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In September, I attended a “March on Cancer” in Washington, DC, together with a conference sponsored by the Alliance for Lung Cancer Advocacy, Support and Education (ALCASE).
Before leaving my home in Michigan for the nation’s capital, I was informed that, although the march was well-intentioned on the part of the grassroots organisers, it would focus entirely on generating funding for research into the treatment and cure of cancer. It had also become a promotional vehicle for a number of major pharmaceutical and medical products companies. There would be no focus at all on prevention, since there is no money in that, even though prevention is an essential component of the fight against cancer. This is especially true of cigarette smoking, since it is responsible for more cancer than any other cause.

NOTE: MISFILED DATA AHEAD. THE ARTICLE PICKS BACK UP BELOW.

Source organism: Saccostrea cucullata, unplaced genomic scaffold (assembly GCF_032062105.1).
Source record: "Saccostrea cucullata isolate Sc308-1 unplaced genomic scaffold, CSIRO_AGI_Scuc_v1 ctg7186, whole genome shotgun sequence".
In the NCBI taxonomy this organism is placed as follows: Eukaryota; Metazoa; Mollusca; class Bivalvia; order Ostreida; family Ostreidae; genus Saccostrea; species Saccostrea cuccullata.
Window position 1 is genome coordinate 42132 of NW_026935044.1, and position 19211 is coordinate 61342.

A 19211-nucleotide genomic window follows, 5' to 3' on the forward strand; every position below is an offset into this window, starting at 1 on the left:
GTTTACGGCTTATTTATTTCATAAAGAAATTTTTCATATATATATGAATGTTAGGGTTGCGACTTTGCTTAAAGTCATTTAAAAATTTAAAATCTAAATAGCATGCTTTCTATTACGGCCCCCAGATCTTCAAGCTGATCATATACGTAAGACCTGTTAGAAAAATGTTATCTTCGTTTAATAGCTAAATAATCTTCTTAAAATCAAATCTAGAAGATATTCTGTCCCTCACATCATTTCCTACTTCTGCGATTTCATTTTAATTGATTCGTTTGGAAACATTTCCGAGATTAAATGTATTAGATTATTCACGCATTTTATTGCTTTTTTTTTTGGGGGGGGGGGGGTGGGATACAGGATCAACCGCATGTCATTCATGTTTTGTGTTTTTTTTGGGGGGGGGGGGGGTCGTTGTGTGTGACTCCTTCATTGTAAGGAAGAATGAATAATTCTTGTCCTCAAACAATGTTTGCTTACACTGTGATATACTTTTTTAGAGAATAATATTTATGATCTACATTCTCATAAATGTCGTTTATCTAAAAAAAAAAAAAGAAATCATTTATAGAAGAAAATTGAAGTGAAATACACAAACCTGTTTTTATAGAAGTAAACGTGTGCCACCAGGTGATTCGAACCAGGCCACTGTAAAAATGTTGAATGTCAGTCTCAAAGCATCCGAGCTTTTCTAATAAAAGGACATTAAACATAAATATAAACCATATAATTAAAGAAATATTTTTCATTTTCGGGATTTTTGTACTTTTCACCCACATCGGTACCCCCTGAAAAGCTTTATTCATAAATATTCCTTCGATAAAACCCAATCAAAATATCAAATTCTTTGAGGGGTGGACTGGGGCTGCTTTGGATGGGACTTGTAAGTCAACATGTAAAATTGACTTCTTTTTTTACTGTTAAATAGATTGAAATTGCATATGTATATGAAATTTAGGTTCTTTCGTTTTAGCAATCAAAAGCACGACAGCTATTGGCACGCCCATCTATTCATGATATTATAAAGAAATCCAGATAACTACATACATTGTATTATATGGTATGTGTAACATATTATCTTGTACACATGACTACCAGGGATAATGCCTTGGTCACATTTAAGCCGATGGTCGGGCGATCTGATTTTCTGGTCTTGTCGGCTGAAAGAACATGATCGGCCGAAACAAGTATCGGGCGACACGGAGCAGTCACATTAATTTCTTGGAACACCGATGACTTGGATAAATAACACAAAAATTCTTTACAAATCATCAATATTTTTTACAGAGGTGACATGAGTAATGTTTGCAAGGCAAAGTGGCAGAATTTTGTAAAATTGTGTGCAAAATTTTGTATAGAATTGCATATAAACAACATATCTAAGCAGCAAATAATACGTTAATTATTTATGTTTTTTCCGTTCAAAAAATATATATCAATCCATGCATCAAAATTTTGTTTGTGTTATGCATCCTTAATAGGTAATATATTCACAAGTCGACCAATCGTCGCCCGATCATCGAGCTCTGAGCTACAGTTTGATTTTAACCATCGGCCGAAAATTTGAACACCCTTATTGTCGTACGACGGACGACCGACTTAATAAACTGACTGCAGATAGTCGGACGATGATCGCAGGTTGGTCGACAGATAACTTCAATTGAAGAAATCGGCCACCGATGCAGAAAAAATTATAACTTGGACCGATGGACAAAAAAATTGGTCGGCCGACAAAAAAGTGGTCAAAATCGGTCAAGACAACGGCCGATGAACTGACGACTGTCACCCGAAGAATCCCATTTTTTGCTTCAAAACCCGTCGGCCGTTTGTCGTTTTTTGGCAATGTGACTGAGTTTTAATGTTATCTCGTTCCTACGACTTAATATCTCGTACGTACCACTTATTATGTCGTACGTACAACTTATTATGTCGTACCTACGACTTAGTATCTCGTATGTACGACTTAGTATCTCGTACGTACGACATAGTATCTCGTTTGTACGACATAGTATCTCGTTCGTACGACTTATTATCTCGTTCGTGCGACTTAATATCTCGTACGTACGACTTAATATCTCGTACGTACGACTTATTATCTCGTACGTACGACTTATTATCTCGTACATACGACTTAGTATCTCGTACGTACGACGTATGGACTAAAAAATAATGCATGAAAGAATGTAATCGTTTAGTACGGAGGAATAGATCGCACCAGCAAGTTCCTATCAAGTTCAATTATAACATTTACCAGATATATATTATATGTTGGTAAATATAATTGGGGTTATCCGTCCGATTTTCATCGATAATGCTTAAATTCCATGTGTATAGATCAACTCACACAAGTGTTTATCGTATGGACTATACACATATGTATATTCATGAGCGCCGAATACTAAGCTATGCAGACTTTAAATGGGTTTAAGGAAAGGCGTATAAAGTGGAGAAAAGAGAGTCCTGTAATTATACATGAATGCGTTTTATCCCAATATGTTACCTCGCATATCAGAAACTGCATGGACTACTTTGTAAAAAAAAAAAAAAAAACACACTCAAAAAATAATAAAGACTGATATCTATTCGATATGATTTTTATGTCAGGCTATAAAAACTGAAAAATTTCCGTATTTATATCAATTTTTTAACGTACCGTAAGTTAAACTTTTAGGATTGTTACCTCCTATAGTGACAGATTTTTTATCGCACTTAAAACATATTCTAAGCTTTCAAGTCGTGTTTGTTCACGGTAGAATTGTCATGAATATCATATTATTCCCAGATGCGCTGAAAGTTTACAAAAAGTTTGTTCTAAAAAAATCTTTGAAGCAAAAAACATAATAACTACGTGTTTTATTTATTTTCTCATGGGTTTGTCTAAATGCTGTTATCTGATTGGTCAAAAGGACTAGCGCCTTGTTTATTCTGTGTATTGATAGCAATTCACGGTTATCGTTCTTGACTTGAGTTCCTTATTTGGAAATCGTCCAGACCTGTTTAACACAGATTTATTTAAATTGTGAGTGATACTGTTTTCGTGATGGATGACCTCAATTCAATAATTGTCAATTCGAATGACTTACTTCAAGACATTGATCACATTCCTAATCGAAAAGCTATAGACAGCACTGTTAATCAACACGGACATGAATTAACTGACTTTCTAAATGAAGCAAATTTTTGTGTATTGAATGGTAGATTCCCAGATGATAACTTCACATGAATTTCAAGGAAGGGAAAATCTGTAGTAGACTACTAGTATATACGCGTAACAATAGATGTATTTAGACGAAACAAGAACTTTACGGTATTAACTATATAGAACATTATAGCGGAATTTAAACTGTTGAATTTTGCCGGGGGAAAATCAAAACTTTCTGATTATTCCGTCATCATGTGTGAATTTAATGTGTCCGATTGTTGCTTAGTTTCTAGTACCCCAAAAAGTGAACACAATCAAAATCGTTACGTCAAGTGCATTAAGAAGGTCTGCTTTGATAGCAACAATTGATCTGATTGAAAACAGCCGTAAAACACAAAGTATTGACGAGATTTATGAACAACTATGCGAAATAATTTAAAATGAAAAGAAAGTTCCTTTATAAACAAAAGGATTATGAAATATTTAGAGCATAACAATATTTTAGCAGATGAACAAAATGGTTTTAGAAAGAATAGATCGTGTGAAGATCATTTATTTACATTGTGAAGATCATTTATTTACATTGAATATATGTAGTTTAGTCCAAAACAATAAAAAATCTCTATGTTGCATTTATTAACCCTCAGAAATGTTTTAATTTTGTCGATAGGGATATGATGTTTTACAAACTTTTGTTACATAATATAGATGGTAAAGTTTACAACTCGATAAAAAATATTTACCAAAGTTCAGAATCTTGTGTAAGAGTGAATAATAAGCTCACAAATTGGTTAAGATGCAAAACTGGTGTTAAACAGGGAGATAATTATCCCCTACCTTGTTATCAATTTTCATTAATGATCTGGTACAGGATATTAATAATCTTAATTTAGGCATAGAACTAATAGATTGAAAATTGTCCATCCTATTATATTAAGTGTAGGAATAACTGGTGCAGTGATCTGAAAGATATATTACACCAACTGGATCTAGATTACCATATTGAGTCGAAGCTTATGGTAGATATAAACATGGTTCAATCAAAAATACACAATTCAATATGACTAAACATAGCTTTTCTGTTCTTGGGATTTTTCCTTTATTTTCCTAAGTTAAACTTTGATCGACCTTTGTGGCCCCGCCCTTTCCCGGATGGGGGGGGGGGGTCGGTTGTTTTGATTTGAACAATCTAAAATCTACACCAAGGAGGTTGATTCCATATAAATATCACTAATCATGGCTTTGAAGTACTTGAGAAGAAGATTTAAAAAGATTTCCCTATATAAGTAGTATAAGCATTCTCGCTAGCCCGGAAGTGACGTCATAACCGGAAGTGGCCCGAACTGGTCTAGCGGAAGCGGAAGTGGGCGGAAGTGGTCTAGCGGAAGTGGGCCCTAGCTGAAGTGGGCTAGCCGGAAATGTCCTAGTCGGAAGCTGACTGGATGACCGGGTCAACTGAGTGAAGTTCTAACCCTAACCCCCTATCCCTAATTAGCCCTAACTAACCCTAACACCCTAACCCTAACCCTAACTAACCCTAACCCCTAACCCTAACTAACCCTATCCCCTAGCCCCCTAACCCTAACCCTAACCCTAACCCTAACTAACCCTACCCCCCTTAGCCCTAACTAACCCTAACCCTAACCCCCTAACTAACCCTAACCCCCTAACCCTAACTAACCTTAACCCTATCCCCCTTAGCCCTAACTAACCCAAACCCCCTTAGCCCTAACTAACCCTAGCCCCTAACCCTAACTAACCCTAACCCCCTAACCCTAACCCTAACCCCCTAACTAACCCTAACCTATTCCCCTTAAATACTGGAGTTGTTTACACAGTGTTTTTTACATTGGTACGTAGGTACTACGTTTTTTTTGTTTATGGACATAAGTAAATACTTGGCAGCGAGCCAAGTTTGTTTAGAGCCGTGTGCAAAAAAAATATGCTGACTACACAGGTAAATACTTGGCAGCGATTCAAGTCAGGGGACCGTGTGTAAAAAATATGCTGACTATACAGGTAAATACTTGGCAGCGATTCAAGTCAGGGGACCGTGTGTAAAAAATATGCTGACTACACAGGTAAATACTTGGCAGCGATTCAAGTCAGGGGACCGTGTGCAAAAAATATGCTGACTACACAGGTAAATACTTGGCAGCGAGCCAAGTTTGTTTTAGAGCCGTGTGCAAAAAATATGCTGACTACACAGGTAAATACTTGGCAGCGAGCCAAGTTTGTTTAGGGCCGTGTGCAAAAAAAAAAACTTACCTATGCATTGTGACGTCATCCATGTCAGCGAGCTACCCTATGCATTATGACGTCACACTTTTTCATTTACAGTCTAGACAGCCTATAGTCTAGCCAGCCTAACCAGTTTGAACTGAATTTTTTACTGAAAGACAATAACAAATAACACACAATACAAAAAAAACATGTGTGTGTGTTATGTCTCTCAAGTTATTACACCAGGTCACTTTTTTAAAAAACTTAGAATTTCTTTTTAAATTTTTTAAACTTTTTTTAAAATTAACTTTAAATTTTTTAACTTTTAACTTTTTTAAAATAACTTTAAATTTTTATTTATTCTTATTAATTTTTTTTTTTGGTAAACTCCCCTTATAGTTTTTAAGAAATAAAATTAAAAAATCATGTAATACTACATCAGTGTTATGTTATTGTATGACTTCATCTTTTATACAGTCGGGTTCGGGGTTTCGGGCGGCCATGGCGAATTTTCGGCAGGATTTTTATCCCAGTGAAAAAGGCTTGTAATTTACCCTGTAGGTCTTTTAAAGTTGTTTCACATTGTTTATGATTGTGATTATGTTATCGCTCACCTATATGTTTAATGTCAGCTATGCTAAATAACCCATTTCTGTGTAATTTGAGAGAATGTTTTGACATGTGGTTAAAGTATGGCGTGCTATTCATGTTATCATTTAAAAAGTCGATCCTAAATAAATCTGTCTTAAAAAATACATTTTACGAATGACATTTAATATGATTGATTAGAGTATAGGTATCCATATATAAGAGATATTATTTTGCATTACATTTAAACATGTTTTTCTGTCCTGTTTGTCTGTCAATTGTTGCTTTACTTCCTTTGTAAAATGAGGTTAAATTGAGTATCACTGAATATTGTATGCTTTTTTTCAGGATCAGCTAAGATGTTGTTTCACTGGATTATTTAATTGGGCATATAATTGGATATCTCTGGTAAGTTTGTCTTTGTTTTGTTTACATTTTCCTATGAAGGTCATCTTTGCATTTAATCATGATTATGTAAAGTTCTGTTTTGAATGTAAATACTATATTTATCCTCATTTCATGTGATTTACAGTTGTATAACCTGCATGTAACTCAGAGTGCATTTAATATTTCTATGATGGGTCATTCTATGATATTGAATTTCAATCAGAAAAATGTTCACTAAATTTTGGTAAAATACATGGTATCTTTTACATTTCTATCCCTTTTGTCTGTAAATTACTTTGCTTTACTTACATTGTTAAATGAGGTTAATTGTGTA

Following the conference, I went with a group of ALCASE staff and volunteers to the Friday night “candlelight vigil” that served as the big kick-off to the next day’s march. One of the volunteers, my friend Susan Soloway Levine, lost her daughter at the age of 28 to cigarette-caused lung cancer earlier in the year. There were several thousand people attending the event by the Lincoln Memorial and the Reflecting Pool, and an enormous stage was set up, along with large screens, spotlights, and a large, elevated platform in front of the stage for dozens of reporters and cameras. A number of prominent people spoke—the Reverend Jesse Jackson, Olympic skater Scott Hamilton, former “junk bond king” and prostate cancer survivor Michael Milken, and professional tennis …
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